UN warns of clashes in Libya as armed groups mass near Tripoli

Friday March 11 2022
Prime minister Libya

Libyan interim prime minister Fathi Bashagha, newly named by the Libyan parliament, delivers a speech at Mitiga International Airport in Tripoli on February 10, 2022. PHOTO | AFP


The UN on Thursday warned against "provocation" in Libya that could lead to clashes, citing reports of armed elements mobilising around the capital Tripoli, as rival governments vie for power.

Tensions have simmered since the country's eastern-based parliament swore in a prime minister earlier this month in a challenge to interim premier Abdulhamid Dbeibah.

Dbeibah has refused to hand over power to Fathi Bashagha, an ex-interior minister named by parliament as premier, and says he is the country's rightful steward until elections are held.

The UN mission in Libya (UNSMIL) expressed concern on Twitter over "reports about the mobilisation of forces and movement of large convoys of armed groups that have increased tensions in and around Tripoli".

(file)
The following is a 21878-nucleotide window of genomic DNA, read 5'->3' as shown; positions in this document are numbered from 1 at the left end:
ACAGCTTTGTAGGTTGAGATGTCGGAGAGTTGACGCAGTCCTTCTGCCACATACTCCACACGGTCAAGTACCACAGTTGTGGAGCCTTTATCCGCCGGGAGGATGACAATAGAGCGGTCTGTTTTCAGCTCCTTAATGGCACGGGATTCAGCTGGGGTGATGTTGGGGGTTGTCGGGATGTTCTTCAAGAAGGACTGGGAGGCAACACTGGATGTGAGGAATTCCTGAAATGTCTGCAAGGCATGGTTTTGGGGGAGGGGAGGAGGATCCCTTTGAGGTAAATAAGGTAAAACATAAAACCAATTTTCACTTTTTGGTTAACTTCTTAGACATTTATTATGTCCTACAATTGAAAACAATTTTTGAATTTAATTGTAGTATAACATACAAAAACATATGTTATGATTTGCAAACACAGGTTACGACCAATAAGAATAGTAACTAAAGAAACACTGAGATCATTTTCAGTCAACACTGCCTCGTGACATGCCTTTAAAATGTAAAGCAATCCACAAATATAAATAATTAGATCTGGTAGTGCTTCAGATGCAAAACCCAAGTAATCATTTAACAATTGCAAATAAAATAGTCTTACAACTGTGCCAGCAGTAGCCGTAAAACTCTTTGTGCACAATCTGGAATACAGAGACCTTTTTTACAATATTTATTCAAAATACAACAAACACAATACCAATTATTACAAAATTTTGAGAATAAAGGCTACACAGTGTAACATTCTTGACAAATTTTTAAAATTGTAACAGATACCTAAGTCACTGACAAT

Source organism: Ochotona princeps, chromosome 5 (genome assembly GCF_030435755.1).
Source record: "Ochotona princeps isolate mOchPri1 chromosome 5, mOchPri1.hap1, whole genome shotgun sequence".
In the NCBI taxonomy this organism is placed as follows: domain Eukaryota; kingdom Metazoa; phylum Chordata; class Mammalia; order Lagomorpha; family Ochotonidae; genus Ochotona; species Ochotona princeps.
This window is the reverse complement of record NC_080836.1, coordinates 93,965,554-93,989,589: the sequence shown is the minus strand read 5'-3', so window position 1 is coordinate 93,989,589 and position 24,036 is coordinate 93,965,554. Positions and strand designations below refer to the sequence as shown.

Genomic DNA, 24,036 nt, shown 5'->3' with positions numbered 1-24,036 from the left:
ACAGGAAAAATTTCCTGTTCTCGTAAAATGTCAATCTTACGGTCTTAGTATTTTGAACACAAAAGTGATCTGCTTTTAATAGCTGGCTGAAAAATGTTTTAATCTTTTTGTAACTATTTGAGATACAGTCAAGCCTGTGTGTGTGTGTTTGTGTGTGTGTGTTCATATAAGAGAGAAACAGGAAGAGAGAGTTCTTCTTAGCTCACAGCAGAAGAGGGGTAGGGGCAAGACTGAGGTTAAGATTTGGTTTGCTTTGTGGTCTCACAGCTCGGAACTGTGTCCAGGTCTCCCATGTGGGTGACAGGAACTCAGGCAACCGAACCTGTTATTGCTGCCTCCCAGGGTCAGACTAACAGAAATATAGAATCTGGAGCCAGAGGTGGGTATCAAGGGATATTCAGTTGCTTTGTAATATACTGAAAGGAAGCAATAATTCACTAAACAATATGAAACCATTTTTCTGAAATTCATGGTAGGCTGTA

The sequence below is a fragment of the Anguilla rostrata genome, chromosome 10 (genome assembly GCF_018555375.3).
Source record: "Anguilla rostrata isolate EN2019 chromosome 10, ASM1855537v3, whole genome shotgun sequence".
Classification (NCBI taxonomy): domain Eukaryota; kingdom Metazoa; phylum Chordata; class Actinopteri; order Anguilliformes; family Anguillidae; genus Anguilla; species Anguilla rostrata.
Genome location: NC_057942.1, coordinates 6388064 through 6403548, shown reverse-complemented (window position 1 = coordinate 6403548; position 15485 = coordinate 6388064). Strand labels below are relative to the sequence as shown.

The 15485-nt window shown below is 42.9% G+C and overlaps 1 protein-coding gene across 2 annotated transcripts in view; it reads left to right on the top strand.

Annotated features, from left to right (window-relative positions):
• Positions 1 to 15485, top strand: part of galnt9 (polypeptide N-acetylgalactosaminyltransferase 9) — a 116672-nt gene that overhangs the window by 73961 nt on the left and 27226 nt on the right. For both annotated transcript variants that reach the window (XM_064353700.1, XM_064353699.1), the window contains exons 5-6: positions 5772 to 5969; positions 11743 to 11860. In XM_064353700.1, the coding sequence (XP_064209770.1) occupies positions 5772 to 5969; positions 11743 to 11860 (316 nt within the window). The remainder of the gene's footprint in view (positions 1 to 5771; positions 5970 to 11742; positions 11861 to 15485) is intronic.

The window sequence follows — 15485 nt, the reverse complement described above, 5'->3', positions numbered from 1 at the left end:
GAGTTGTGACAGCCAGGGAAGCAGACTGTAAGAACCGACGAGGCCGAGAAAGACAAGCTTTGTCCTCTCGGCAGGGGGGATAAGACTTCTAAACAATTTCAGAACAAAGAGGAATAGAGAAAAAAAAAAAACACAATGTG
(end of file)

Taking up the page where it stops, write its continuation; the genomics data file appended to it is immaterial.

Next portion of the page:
Stephanie Williams, UN chief Antonio Guterres' special adviser on Libya, has been attempting to mediate between the two sides.

"I urge restraint and the need to abstain from provocative actions, in word and deed, including the mobilisation of forces," she tweeted on Thursday.


"I renew my offer to utilise the good offices of the United Nations to mediate and assist Libyans in finding a consensual way forward."

Video footage and pictures posted online Thursday purportedly showed convoys of militiamen loyal to Bashagha massing east of the Libyan capital, feeding expectations that they were poised to enter Tripoli.

Bashagha has yet to arrive in the capital, but has insisted he will govern the country "by force of the law" from Tripoli.

An AFP correspondent witnessed dozens of pick-up trucks mounted with machine guns and other military hardware east of Tripoli, along a coastal road.

Construction tycoon Dbeibah was appointed early last year following a landmark 2020 ceasefire with a mandate to lead the country to elections that were due to take place in December 2021. 

His appointment initially generated cautious hopes that the country could move beyond a decade of conflict following the NATO-backed 2011 revolt that toppled and killed dictator Muammar Gaddafi.

But bitter disputes over the constitutional and legal basis of those elections and the presence of controversial candidates led to the vote being indefinitely postponed.

On Thursday, the US ambassador in Libya, Richard Norland, also expressed fears over an escalation.

"We fully support UNSMIL's message and urge both sides to seize the opportunity to pursue a political solution rather than risk escalation," he said on Twitter.